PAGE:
RICHMOND, Va. (AP) — A federal judge in Virginia has ruled that a law banning licensed federal firearms dealers from selling handguns to young adults under 21 violates the Second Amendment and is unconstitutional.
The ruling Wednesday by U.S. District Court Judge Robert Payne in Richmond, if not overturned, would allow dealers to sell handguns to 18- to 20-year-olds.
In his 71-page ruling, Payne wrote that many of the rights and responsibilities of citizenship are granted at the age of 18, including the right to vote, enlist in the military without parental permission and serve on a federal jury.
“If the Court were to exclude 18-to-20-year-olds from the Second Amendment’s protection, it would impose limitations on the Second Amendment that do not exist with other constitutional guarantees,” Payne wrote.
“Because the statutes and regulations in question are not consistent with our Nation’s history and tradition, they, therefore, cannot stand,” he wrote.
Payne’s ruling is the latest decision striking down gun laws in the wake of a landmark Supreme Court ruling last year that changed the test courts have long used to evaluate challenges to firearm restrictions. The Supreme Court said judges should no longer consider whether the law serves public interests, like enhancing public safety. Governments that want to uphold a gun restriction must look back into history to show it is consistent with the country’s “historical tradition of firearm regulation,” the Supreme Court said.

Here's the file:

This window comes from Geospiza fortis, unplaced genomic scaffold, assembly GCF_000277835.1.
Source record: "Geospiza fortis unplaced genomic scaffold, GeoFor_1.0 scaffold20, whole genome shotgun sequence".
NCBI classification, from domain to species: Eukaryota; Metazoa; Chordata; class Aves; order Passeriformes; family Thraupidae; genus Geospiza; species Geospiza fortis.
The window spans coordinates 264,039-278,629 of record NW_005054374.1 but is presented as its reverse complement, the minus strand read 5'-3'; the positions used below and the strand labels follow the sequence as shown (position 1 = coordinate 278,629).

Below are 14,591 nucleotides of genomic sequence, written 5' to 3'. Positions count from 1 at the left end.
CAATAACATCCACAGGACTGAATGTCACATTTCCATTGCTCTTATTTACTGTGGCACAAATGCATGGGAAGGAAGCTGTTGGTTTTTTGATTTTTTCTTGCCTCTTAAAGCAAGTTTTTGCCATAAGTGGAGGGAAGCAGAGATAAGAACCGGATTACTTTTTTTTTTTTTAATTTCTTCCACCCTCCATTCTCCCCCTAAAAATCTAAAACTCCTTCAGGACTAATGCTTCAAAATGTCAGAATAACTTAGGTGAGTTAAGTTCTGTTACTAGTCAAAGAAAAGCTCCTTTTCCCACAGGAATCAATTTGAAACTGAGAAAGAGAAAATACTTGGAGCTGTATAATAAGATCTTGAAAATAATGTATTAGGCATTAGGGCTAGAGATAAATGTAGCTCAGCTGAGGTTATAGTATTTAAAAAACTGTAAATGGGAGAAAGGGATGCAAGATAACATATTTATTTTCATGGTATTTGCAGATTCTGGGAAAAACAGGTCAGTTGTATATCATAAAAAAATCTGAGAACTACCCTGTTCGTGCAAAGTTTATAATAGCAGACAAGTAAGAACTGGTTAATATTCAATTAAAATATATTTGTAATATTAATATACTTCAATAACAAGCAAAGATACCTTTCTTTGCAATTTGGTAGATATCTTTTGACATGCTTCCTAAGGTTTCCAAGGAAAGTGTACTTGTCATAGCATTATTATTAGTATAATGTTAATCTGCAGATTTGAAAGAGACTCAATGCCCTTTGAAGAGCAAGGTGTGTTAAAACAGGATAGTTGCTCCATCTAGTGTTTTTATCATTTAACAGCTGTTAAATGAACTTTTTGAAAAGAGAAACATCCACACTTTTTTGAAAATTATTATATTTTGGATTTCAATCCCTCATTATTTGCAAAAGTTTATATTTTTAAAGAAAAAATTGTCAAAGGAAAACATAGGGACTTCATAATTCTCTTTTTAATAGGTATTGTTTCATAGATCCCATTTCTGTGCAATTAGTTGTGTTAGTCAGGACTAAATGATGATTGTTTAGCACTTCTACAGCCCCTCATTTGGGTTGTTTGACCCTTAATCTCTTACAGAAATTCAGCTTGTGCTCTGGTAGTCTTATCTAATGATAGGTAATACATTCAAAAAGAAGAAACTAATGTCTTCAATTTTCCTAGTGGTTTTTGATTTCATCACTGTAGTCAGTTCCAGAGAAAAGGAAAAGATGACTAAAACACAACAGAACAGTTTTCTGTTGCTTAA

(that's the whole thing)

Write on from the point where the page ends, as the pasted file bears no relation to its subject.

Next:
Payne, who cited the 2022 Supreme Court ruling repeatedly in his ruling, wrote that the government failed to present “any evidence of age-based restrictions on the purchase or sale of firearms from the colonial era, Founding or Early Republic.” The lack of similar regulations from those time periods indicates that the “Founders considered age-based regulations on the purchase of firearms to circumscribe the right to keep and bear arms confirmed by the Second Amendment,” he wrote.
John Corey Fraser, 20, along with several other plaintiffs, challenged the constitutionality of the Gun Control Act of 1968 and the associated regulations from the Bureau of Alcohol, Tobacco, Firearms and Explosives after they were turned down when they tried to buy handguns.
“Even though it ensures that future buyers can now purchase these firearms in the federal system — one that includes background checks and other requirements — we expect the defendants will appeal,” said Elliott Harding, Fraser’s attorney. He said he is optimistic that the ruling will be affirmed.
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